“It’s like negative G-force down there,” Hinchcliffe said, still awash in a smile after emerging from the tank. “It’s awesome. In the car, we’re getting tossed around and there is a lot of force on the body. Down there, you are as light as a feather. You float around.

“It’s one step from being in outer space. It’s about as few G’s as you can experience on the planet.”

As he answered questions from media standing outside the tank, Hinchcliffe also “talked” with fish swimming past. He felt right at home in the Honda Blue Cavern’s waters set to represent those in the nearby Pacific Ocean, even if he hasn’t been diving on the West Coast.

“That was awesome!” said Hinchcliffe, the defending Toyota Grand Prix of Long Beach winner. “I’m a fish at heart. I love any chance I get to get in the water.

“That was definitely cooler temperatures than I’m used to diving in, but they kept me nice and prepared and well-dressed for it. Getting to see (the wildlife) that is local to the area is very cool, as I haven’t really done much diving on this coast and this side of the country. To be able to have that (special full-face) mask on and be able to talk to everyone that was out there was really cool.”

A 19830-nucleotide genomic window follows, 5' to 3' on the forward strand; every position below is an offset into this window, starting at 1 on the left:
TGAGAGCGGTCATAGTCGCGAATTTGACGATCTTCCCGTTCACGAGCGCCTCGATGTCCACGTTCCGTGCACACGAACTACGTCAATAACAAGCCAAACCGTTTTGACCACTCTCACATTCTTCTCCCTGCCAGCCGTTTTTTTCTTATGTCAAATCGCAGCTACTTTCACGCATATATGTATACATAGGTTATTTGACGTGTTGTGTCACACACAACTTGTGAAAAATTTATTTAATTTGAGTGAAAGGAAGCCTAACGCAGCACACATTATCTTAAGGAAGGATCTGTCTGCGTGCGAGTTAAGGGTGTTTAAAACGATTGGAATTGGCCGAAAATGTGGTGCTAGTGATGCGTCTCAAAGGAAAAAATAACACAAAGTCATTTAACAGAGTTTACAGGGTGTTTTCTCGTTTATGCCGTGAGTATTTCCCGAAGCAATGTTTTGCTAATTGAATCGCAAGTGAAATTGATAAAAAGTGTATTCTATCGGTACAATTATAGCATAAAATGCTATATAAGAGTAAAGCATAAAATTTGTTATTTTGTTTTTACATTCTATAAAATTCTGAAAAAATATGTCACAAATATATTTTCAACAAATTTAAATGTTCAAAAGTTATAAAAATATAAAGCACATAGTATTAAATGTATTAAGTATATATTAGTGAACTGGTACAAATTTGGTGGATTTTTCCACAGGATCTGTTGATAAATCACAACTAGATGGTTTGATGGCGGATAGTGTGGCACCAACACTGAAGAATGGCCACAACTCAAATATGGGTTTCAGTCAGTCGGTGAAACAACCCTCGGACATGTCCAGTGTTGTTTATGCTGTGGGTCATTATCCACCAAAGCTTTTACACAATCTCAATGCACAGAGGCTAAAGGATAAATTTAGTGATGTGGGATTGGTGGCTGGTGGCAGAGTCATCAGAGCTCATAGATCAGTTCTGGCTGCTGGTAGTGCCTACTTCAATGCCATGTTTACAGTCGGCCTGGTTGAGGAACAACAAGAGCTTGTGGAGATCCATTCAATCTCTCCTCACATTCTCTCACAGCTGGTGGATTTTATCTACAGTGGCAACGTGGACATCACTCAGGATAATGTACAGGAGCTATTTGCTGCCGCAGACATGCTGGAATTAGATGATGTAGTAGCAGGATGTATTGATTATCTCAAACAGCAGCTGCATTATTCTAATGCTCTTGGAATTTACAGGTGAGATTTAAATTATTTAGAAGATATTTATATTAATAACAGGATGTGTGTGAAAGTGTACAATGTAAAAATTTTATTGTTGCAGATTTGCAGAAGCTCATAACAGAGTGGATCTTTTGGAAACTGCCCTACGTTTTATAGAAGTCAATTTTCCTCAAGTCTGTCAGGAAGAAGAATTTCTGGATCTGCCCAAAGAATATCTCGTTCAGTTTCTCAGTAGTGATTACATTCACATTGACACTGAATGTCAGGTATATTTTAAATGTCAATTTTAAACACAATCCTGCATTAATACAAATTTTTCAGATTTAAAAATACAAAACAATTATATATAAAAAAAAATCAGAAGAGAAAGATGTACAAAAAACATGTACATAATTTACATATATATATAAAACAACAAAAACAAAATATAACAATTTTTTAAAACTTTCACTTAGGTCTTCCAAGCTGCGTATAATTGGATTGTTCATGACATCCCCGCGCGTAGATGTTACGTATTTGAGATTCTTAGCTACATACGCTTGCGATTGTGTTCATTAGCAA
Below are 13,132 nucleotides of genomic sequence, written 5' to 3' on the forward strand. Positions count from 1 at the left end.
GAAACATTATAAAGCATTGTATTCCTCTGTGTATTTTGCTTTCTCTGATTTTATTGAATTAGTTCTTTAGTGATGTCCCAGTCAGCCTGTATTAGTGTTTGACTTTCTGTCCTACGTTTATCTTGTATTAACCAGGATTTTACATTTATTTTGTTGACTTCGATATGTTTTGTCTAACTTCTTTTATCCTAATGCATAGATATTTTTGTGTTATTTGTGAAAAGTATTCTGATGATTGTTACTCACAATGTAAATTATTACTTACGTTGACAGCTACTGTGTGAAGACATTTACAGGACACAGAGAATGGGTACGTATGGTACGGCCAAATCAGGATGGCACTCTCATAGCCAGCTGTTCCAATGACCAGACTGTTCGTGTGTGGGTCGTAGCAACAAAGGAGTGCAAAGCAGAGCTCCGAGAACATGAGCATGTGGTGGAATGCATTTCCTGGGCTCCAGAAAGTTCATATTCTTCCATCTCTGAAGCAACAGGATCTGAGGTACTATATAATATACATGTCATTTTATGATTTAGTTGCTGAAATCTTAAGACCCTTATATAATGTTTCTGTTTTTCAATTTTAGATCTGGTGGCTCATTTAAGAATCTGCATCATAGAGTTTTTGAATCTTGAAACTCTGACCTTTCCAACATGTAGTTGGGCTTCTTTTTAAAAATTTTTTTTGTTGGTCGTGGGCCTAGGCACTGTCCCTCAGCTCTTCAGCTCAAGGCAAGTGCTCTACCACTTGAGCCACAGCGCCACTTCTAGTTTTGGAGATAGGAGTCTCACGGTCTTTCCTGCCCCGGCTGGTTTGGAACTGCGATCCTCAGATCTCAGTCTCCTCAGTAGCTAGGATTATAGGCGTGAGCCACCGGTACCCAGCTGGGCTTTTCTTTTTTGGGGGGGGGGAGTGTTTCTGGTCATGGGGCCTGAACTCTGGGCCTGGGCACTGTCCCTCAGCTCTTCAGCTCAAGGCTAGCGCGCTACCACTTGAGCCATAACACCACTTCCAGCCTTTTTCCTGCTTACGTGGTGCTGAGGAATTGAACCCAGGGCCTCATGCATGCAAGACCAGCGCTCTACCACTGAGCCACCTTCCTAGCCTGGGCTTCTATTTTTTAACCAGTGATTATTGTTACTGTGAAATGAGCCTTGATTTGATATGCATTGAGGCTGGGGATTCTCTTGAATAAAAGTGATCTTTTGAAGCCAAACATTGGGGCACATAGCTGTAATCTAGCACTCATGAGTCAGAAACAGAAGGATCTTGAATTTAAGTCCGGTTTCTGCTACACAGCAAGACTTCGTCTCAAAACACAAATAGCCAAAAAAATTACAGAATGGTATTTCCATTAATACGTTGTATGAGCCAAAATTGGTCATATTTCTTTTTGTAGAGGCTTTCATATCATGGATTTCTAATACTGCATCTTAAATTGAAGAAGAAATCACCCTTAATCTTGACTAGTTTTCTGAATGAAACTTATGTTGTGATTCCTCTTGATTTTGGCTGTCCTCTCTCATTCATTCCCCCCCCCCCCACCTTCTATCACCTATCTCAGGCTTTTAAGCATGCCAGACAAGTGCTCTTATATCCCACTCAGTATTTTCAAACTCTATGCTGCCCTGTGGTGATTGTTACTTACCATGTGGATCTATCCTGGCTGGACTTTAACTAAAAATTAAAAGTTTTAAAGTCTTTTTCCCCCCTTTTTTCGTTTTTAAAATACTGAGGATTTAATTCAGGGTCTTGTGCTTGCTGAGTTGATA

Castroneves, Montoya earn spots on Long Beach Walk of Fame

Team Penske’s Helio Castroneves and Juan Pablo Montoya were forever immortalized at the Toyota Grand Prix of Long Beach on Thursday. The Indy car greats, each a past winner of the popular street race, had plaques commemorating their winning history added to the Long Beach Motorsports Walk of Fame. Both drivers are competing in the IMSA WeatherTech SportsCar Championship this weekend for Team Penske on the 1.968-mile temporary street course.